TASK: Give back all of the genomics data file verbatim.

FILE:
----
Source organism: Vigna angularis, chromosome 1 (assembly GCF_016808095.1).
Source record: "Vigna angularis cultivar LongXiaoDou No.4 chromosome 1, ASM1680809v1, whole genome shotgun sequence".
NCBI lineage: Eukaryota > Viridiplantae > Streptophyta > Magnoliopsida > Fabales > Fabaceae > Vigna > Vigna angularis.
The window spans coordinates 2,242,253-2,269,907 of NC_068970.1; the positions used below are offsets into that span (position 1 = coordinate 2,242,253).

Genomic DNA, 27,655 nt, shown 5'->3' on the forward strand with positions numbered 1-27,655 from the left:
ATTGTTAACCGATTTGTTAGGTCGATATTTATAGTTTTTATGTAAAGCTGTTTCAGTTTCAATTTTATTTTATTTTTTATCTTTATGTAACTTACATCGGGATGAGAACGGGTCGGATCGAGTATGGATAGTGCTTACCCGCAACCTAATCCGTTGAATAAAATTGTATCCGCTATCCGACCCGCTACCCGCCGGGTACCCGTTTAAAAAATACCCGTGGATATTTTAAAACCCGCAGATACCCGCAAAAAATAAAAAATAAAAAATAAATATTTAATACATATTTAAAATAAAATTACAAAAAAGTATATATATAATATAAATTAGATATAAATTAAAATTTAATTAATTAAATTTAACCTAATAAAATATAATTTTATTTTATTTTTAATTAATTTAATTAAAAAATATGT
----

Source organism: Vigna angularis, chromosome 1 (assembly GCF_016808095.1).
Source record: "Vigna angularis cultivar LongXiaoDou No.4 chromosome 1, ASM1680809v1, whole genome shotgun sequence".
NCBI lineage: Eukaryota > Viridiplantae > Streptophyta > Magnoliopsida > Fabales > Fabaceae > Vigna > Vigna angularis.
The window spans coordinates 2,242,253-2,269,907 of NC_068970.1; the positions used below are offsets into that span (position 1 = coordinate 2,242,253).

Genomic DNA, 27,655 nt, shown 5'->3' on the forward strand with positions numbered 1-27,655 from the left:
ATTGTTAACCGATTTGTTAGGTCGATATTTATAGTTTTTATGTAAAGCTGTTTCAGTTTCAATTTTATTTTATTTTTTATCTTTATGTAACTTACATCGGGATGAGAACGGGTCGGATCGAGTATGGATAGTGCTTACCCGCAACCTAATCCGTTGAATAAAATTGTATCCGCTATCCGACCCGCTACCCGCCGGGTACCCGTTTAAAAAATACCCGTGGATATTTTAAAACCCGCAGATACCCGCAAAAAATAAAAAATAAAAAATAAATATTTAATACATATTTAAAATAAAATTACAAAAAAGTATATATATAATATAAATTAGATATAAATTAAAATTTAATTAATTAAATTTAACCTAATAAAATATAATTTTATTTTATTTTTAATTAATTTAATTAAAAAATATGT